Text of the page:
Saturday, December 11, 2010

Why Bookstores Are Like A T-Rex

I like bookstores because of their smell. I like bookstores because of the infinite possibilities that lie within their stacks. I like them because of what they represent, and what they promise, and what they provide.

If I had my way--my one, true, and ideal existence on this planet--I'd ride off into the sunset of life owning my own little bookshop somewhere. It would sit on a corner of a little street, in a little town.

I'd sell books, and comics, and coffee, and little cakes. And I'd be the happiest person you'll ever know.

I almost rented an apartment above a bookshop once, a few months ago. But then I was reminded of the inherent and exacerbated risk of fire, and the location of the store/apartment in relation to everything and everyone else in my life.

And it just didn't make sense.

But the idea of living above all those books was romantic and quaint and, because of the nature of the shop, more than a little bit quirky.

As a kid, I used to think it'd be the coolest thing ever to live in a bookstore. To stay there all day and night, and to explore every shelf, every book, and every world within.

As I got older--and became unemployed for two different stints in my young "career"--my conceptions of living in a bookstore changed. Dramatically. Hanging out for hours on end in a Borders cafe, searching for jobs, or writing things for no one, was not the dream existence I had previously envisioned.

Still, that wasn't the bookstore's fault.

Currently, I make a point of it to visit a bookstore--either a big one, like Borders or Barnes & Noble, or a local shop--at least once a week, usually on Tuesdays if there are any new releases that interest me, or on Saturdays when I have some time to wander.

And bookshops still hold for me those same, wonderful possibilities as they've always had.

However, I find it increasingly difficult to buy books at a physical store location. Out-of-stock books, insanely stupid shelving policies, employees who are so overworked and exhausted and underpaid that they just don't care what you're asking about.

The list goes on forever.

The reasons for this are myriad, and I know them all too well. As I write this, I received an email about how Borders had a(nother) disastrous quarter of sales, and that they are once again at Death's door.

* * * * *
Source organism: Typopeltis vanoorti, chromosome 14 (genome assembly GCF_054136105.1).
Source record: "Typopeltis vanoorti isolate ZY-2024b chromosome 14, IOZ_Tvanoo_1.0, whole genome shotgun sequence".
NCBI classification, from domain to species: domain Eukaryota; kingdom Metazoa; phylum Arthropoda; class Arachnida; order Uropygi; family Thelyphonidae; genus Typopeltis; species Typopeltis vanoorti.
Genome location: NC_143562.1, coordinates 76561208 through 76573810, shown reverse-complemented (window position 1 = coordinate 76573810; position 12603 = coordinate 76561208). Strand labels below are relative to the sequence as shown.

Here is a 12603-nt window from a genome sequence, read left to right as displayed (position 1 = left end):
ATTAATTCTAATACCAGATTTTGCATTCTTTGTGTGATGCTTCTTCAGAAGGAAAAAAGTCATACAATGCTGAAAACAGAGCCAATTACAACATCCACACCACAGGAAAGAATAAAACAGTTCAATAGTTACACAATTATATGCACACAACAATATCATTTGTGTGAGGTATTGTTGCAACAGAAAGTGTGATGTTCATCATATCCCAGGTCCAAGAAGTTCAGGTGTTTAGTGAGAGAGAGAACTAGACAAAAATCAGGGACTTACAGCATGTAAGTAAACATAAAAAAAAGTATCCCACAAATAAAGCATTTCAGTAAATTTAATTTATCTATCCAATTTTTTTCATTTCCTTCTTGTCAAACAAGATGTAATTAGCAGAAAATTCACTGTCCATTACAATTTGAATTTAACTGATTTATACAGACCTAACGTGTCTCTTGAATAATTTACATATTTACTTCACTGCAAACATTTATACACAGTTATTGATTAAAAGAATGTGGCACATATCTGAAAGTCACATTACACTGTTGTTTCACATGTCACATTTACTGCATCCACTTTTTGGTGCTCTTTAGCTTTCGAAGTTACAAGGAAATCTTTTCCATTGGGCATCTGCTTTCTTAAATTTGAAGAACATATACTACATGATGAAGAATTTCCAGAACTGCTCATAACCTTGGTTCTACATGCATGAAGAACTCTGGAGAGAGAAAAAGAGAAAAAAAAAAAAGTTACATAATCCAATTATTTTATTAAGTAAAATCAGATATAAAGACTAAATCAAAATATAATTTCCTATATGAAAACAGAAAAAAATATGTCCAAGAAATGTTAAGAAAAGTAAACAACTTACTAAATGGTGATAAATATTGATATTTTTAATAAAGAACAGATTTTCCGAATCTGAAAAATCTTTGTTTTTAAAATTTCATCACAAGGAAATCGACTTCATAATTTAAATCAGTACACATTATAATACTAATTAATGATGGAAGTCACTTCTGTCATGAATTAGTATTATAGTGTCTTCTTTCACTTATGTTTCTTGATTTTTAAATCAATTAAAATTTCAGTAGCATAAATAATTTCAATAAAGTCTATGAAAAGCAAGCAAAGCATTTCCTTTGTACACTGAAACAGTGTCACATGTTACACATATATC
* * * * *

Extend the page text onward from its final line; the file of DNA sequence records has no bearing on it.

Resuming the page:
We've heard for the past two-plus years how the retail giant has very little time left, and people are again calling their long term well-being into question.

Book sales stink, and there's no way anyone could argue that they'll get better anytime soon. For as much talk as publishers like to spew about being "progressive," the truth of the matter is that they simply don't know how best to utilize new technologies.

Which is understandable, since they are the first publishers in history to deal with the dawning and rapid expansion of the digital age.

Publishers are hanging on due to their content--because Content is King. But that content is available on a slew of different platforms these days, and the tried-and-true hardbound book is simply out of favor with the masses.

Added to that is, obviously, the one-shop, one-click shopping provided by Amazon, which somehow hasn't rendered actual stores completely and irrecoverably extinct. But not for lack of trying.

There's still something to books, to holding a real and actual thing as opposed to a digital file that exists somewhere in the ether.

But try going to a bookstore at this time of year.

People in every direction. Books pulled from their normal (almost) logical shelves to be placed on special theme tables at different locations in the store, the replacing of customer service kiosks with an e-reader table (huh?!)...

To cap it all off, I called a Barnes & Noble the other day, looking for a book to give as a present. It's an expensive book, and I really wanted to pay for it in cash, as opposed to buying online and plunking something else on a credit card.

So I called the store and asked if they had it. They didn't carry the book, I was told, because of its price.

"Can you order it?" I asked.

"Sure, but that wouldn't make much sense, sir," was the answer. "You can buy it on our site for much cheaper than what we would charge here--plus, you'd have to pay it in full over the phone because of the high price."

"So I--um. OK. Thanks for your time."

"You're welcome. Is there anything else I could help you with?"

"No, thanks," is what I said into the reciever. But I was thinking something else entirely.


A Philosophical Nerd said...

I know exactly how you feel. I don't ever see myself owning an electronic device to read books on. I'm very old-fashioned; give me the physical feel of a hardbound or paperback book any day of the week.

I'm a local musician and I have a gig at our local Border's this Friday. I don't get out there as often as I can, but we also have the bad economy to blame. Books can be expensive, which is why I usually stick to paperback books as opposed to hard-cover books. Plus I look for sales when I can (I bought Douglas Adams' entire Hitchiker's series at a great price). I certainly hope Borders keeps going. If we lose our bookstores I feel that we lose our last connection with the past. Reading Sherlock Holmes just wouldn't be the same on a Kindle.

AJG said...

Well said, APN.